talented musician, astute businessman, and genius inventor — collaborating
with another Frenchman to invent the first dot-matrix printer around 1840.
ON THE WEB:
The Braille System
Alphabet and number charts provide the basics of the Braille code.
The Blind Lead the Blind
From age 12 to 15, he experimented with codes, using a knitting
needle to punch holes in paper to represent letters. He shared his progress
with officials at the institute but wasn't taken seriously. How could a
invent a better reading method.
Story of Louis Braille
There was a time, not long ago, when most people thought that blind people
could never learn to read. People thought that the only way to read was to
look at words with your eyes.
Braille On the Internet
The New York Institute for Special Education.
Serving students with special needs since 1831
Louis Braiile Biography
A New Method: The Story of Louis Braille by Carolyn Meyer
The Life of Louis Braille
Dr Thomas Armitage led a group of four blind men to found the British and
Foreign Society for Improving the Embossed Literature of the Blind. This
small band of friends grew and grew to become Royal National Institute of
the Blind (RNIB). They are now the largest publisher of braille in Europe.
The National Library
for the Blind
This organization is a registered charity. We believe that visually impaired
people should have the same access to books and information as sighted
people. Our website provides a range of exciting, innovative services to
meet this need.
Braille is a tactile writing system used by blind people. Braille generally
consists of cells of 6 raised dots conventionally numbered and the presence
or absence of dots gives the coding for the symbol.
When Louis Braille grew up he became a teacher at the school in which he was
a student. It was not until after his death, however, that his system was
widely adopted. Today, Braille is used in almost every country in the world.
WHERE TO FIND:
The American Printing House for the Blind (APH) currently houses a database
called the Louis Database of Accessible Materials for People who are Blind
or Visually Impaired. Louis contains information about tens of thousands of
titles of accessible materials, including braille, large print, sound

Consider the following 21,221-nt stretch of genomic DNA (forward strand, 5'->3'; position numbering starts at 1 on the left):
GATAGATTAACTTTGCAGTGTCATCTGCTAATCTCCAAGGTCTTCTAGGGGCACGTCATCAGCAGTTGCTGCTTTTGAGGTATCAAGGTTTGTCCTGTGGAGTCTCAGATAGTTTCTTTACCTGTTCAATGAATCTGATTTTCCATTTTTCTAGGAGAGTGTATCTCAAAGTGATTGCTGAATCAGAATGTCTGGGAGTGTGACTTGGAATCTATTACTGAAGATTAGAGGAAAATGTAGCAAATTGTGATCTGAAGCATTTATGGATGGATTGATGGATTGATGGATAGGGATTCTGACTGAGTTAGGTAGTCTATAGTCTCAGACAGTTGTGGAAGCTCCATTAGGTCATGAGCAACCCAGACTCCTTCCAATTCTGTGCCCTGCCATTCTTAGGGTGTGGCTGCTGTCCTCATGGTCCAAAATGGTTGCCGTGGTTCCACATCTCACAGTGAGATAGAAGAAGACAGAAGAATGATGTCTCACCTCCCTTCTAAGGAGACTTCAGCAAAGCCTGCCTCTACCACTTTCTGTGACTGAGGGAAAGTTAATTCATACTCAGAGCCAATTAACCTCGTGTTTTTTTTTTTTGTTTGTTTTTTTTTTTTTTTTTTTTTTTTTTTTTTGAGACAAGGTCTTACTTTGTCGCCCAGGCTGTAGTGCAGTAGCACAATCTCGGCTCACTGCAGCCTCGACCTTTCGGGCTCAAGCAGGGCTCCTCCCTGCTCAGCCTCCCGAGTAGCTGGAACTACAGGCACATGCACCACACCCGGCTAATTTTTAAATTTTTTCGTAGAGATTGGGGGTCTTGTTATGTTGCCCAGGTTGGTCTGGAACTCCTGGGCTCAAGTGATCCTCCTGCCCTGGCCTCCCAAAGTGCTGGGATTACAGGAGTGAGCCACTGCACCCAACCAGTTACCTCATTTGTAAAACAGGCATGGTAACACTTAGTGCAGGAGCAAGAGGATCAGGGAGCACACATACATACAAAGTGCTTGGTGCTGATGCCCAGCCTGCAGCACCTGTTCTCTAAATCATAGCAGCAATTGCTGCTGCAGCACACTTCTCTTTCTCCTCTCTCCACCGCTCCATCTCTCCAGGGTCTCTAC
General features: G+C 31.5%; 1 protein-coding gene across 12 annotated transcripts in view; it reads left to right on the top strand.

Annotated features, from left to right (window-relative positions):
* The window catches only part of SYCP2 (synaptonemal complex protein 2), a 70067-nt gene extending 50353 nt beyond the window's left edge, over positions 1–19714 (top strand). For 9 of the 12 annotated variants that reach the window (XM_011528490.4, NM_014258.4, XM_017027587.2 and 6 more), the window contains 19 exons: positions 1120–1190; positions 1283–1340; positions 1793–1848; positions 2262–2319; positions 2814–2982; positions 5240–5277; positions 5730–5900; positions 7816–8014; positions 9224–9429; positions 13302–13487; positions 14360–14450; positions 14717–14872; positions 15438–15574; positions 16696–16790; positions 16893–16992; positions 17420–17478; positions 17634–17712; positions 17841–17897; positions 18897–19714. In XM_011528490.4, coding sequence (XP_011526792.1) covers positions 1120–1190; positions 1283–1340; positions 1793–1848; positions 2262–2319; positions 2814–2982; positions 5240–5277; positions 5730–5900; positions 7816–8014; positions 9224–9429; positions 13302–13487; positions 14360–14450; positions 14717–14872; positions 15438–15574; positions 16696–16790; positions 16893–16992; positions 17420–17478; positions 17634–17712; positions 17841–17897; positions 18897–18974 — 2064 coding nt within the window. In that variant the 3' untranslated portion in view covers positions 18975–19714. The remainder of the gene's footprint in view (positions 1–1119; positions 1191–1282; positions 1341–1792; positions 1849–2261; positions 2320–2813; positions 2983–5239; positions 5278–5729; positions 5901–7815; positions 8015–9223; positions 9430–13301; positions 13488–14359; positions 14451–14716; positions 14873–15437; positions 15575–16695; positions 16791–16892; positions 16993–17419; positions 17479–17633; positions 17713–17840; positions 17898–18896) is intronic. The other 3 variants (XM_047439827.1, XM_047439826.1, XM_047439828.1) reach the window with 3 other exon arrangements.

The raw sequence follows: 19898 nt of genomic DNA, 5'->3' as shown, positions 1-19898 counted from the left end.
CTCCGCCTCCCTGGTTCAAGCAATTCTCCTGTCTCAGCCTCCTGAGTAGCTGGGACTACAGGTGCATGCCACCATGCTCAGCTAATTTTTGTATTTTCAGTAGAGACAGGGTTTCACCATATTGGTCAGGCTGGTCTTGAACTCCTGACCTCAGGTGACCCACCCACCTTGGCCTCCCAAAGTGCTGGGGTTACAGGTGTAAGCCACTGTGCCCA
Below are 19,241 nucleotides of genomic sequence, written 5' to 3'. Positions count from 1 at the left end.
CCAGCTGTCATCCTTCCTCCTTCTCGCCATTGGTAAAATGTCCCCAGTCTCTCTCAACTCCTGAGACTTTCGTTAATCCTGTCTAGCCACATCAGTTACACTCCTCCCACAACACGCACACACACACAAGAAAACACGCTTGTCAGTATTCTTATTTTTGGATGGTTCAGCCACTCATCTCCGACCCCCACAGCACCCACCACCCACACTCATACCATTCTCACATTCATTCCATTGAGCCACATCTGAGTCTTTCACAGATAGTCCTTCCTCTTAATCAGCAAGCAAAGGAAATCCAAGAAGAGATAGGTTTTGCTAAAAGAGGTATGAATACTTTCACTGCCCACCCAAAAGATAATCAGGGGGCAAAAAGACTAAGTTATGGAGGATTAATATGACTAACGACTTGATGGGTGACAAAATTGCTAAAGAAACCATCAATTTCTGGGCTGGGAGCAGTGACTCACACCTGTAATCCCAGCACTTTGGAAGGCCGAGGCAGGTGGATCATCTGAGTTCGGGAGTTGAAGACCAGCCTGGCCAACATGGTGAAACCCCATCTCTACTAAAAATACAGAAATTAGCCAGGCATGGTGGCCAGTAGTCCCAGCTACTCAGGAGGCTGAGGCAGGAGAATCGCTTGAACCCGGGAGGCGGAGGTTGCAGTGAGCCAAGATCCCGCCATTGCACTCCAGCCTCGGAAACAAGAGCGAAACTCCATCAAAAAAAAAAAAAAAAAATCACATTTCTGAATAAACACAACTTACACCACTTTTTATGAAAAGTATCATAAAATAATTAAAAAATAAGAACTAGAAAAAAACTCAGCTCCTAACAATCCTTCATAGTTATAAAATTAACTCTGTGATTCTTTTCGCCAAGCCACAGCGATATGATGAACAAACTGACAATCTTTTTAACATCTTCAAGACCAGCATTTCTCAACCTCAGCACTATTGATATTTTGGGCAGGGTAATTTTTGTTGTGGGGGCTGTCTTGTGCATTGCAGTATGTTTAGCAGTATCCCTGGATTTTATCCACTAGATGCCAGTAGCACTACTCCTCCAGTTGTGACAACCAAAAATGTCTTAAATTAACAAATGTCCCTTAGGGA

recordings, and computer files from over 170 agencies throughout the United
Store for People With Vision Loss
The Ann Morris Enterprises businesse is dedicated to people with vision loss.
For your convenience they have developed the site in full compliance with
accessibility standards. Visitors using screen-reader software should find
the site friendly and easy to use. Low vision visitors should find it
comfortable as well.
WORDS OF WISDOM:
"Access to communication in the widest
sense is access to knowledge, and that is vitally important for us … We do
not need pity, nor do we need to be reminded that we are vulnerable. We must
be treated as equals, and communication is the way we can bring this about."
- Louis Braille, 1841
"We the blind are as indebted to Louis Braille as mankind is to
Gutenberg." - Helen Keller
HOW IT WORKS:
Process for Converting Information to Braille
The sections are designed to provide the reader an overview of the process
of converting text to alternative print. This article is based on procedures
and techniques developed by Disability Resources for Students at Arizona
State University for the production of mandated alternative print
accommodations. Specific software and hardware brands are listed in the
DID YOU KNOW?
- Braille is also notable for being a binary
code that predated the invention of the computer.
trademarks and brands are the property of their respective owners.
Reference Sources in BOLD Type.
This page revised May 16, 2006.